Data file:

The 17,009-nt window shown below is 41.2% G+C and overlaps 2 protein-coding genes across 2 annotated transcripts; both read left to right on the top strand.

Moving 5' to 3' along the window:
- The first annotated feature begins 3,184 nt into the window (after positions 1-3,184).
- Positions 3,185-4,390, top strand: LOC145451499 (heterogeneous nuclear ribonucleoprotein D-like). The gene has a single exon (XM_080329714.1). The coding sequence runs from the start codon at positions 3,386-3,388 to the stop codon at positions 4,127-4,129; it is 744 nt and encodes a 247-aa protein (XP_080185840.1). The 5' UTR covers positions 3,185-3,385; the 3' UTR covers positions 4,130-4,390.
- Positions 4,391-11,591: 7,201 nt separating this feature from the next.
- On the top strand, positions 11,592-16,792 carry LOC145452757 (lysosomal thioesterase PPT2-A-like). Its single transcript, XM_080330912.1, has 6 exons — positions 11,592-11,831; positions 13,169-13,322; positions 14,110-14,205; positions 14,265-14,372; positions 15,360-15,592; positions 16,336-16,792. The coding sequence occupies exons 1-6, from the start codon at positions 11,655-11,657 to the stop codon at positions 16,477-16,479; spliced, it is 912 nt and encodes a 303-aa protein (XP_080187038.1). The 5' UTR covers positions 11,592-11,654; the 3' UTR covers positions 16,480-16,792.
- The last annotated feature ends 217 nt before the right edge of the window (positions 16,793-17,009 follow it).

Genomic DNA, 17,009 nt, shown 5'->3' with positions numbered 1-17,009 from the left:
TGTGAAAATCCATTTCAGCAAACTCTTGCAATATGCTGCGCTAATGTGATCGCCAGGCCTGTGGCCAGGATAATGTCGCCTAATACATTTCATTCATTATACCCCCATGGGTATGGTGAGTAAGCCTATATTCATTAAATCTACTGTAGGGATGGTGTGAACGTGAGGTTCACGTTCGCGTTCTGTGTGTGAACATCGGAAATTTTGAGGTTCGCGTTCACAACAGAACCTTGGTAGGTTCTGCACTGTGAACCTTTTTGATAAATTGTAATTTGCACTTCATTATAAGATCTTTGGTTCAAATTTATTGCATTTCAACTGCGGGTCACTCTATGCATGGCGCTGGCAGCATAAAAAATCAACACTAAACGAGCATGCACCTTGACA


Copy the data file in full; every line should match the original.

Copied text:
The 17,009-nt window shown below is 41.2% G+C and overlaps 2 protein-coding genes across 2 annotated transcripts; both read left to right on the top strand.

Moving 5' to 3' along the window:
- The first annotated feature begins 3,184 nt into the window (after positions 1-3,184).
- Positions 3,185-4,390, top strand: LOC145451499 (heterogeneous nuclear ribonucleoprotein D-like). The gene has a single exon (XM_080329714.1). The coding sequence runs from the start codon at positions 3,386-3,388 to the stop codon at positions 4,127-4,129; it is 744 nt and encodes a 247-aa protein (XP_080185840.1). The 5' UTR covers positions 3,185-3,385; the 3' UTR covers positions 4,130-4,390.
- Positions 4,391-11,591: 7,201 nt separating this feature from the next.
- On the top strand, positions 11,592-16,792 carry LOC145452757 (lysosomal thioesterase PPT2-A-like). Its single transcript, XM_080330912.1, has 6 exons — positions 11,592-11,831; positions 13,169-13,322; positions 14,110-14,205; positions 14,265-14,372; positions 15,360-15,592; positions 16,336-16,792. The coding sequence occupies exons 1-6, from the start codon at positions 11,655-11,657 to the stop codon at positions 16,477-16,479; spliced, it is 912 nt and encodes a 303-aa protein (XP_080187038.1). The 5' UTR covers positions 11,592-11,654; the 3' UTR covers positions 16,480-16,792.
- The last annotated feature ends 217 nt before the right edge of the window (positions 16,793-17,009 follow it).

Genomic DNA, 17,009 nt, shown 5'->3' with positions numbered 1-17,009 from the left:
TGTGAAAATCCATTTCAGCAAACTCTTGCAATATGCTGCGCTAATGTGATCGCCAGGCCTGTGGCCAGGATAATGTCGCCTAATACATTTCATTCATTATACCCCCATGGGTATGGTGAGTAAGCCTATATTCATTAAATCTACTGTAGGGATGGTGTGAACGTGAGGTTCACGTTCGCGTTCTGTGTGTGAACATCGGAAATTTTGAGGTTCGCGTTCACAACAGAACCTTGGTAGGTTCTGCACTGTGAACCTTTTTGATAAATTGTAATTTGCACTTCATTATAAGATCTTTGGTTCAAATTTATTGCATTTCAACTGCGGGTCACTCTATGCATGGCGCTGGCAGCATAAAAAATCAACACTAAACGAGCATGCACCTTGACA